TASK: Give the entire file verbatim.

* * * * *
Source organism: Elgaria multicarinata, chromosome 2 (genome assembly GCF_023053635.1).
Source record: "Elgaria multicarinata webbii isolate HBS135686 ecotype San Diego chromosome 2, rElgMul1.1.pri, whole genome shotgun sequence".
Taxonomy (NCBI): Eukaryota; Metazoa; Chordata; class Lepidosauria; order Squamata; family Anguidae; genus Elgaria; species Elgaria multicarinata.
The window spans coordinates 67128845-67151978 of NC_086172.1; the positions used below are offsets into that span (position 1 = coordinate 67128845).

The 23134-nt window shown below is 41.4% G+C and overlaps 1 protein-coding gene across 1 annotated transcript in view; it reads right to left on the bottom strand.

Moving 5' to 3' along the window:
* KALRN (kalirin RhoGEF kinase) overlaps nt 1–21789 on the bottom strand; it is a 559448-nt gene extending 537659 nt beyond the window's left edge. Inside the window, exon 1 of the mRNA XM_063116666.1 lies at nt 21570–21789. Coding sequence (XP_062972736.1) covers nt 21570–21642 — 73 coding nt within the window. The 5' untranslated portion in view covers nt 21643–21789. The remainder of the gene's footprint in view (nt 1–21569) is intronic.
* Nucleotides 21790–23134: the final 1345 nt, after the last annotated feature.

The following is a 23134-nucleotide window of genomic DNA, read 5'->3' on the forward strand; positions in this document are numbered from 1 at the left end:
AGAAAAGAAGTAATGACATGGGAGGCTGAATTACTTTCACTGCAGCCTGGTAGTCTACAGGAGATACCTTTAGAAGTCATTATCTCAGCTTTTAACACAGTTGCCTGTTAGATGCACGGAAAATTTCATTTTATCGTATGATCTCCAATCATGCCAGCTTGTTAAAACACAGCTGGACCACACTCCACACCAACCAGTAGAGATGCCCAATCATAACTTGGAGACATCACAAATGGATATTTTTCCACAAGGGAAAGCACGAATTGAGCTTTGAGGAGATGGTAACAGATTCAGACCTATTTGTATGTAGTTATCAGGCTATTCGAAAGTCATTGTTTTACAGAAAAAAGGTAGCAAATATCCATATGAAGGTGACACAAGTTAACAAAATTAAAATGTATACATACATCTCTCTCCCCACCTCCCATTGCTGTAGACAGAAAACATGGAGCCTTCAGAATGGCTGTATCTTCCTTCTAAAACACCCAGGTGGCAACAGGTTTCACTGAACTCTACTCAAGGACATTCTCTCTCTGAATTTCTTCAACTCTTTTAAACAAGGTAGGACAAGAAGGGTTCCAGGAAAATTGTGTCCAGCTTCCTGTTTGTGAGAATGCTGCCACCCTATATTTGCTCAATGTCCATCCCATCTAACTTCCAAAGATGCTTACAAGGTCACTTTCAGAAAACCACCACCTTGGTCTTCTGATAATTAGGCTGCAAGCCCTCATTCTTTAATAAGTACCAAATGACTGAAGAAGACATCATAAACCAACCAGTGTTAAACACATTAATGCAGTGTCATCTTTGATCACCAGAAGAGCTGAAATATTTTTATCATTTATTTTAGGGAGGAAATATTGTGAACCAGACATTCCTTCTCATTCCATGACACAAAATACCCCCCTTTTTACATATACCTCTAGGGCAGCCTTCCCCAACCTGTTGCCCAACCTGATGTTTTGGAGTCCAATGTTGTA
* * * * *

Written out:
Source organism: Elgaria multicarinata, chromosome 2 (genome assembly GCF_023053635.1).
Source record: "Elgaria multicarinata webbii isolate HBS135686 ecotype San Diego chromosome 2, rElgMul1.1.pri, whole genome shotgun sequence".
Taxonomy (NCBI): Eukaryota; Metazoa; Chordata; class Lepidosauria; order Squamata; family Anguidae; genus Elgaria; species Elgaria multicarinata.
The window spans coordinates 67128845-67151978 of NC_086172.1; the positions used below are offsets into that span (position 1 = coordinate 67128845).

The 23134-nt window shown below is 41.4% G+C and overlaps 1 protein-coding gene across 1 annotated transcript in view; it reads right to left on the bottom strand.

Moving 5' to 3' along the window:
* KALRN (kalirin RhoGEF kinase) overlaps nt 1–21789 on the bottom strand; it is a 559448-nt gene extending 537659 nt beyond the window's left edge. Inside the window, exon 1 of the mRNA XM_063116666.1 lies at nt 21570–21789. Coding sequence (XP_062972736.1) covers nt 21570–21642 — 73 coding nt within the window. The 5' untranslated portion in view covers nt 21643–21789. The remainder of the gene's footprint in view (nt 1–21569) is intronic.
* Nucleotides 21790–23134: the final 1345 nt, after the last annotated feature.

The following is a 23134-nucleotide window of genomic DNA, read 5'->3' on the forward strand; positions in this document are numbered from 1 at the left end:
AGAAAAGAAGTAATGACATGGGAGGCTGAATTACTTTCACTGCAGCCTGGTAGTCTACAGGAGATACCTTTAGAAGTCATTATCTCAGCTTTTAACACAGTTGCCTGTTAGATGCACGGAAAATTTCATTTTATCGTATGATCTCCAATCATGCCAGCTTGTTAAAACACAGCTGGACCACACTCCACACCAACCAGTAGAGATGCCCAATCATAACTTGGAGACATCACAAATGGATATTTTTCCACAAGGGAAAGCACGAATTGAGCTTTGAGGAGATGGTAACAGATTCAGACCTATTTGTATGTAGTTATCAGGCTATTCGAAAGTCATTGTTTTACAGAAAAAAGGTAGCAAATATCCATATGAAGGTGACACAAGTTAACAAAATTAAAATGTATACATACATCTCTCTCCCCACCTCCCATTGCTGTAGACAGAAAACATGGAGCCTTCAGAATGGCTGTATCTTCCTTCTAAAACACCCAGGTGGCAACAGGTTTCACTGAACTCTACTCAAGGACATTCTCTCTCTGAATTTCTTCAACTCTTTTAAACAAGGTAGGACAAGAAGGGTTCCAGGAAAATTGTGTCCAGCTTCCTGTTTGTGAGAATGCTGCCACCCTATATTTGCTCAATGTCCATCCCATCTAACTTCCAAAGATGCTTACAAGGTCACTTTCAGAAAACCACCACCTTGGTCTTCTGATAATTAGGCTGCAAGCCCTCATTCTTTAATAAGTACCAAATGACTGAAGAAGACATCATAAACCAACCAGTGTTAAACACATTAATGCAGTGTCATCTTTGATCACCAGAAGAGCTGAAATATTTTTATCATTTATTTTAGGGAGGAAATATTGTGAACCAGACATTCCTTCTCATTCCATGACACAAAATACCCCCCTTTTTACATATACCTCTAGGGCAGCCTTCCCCAACCTGTTGCCCAACCTGATGTTTTGGAGTCCAATGTTGTA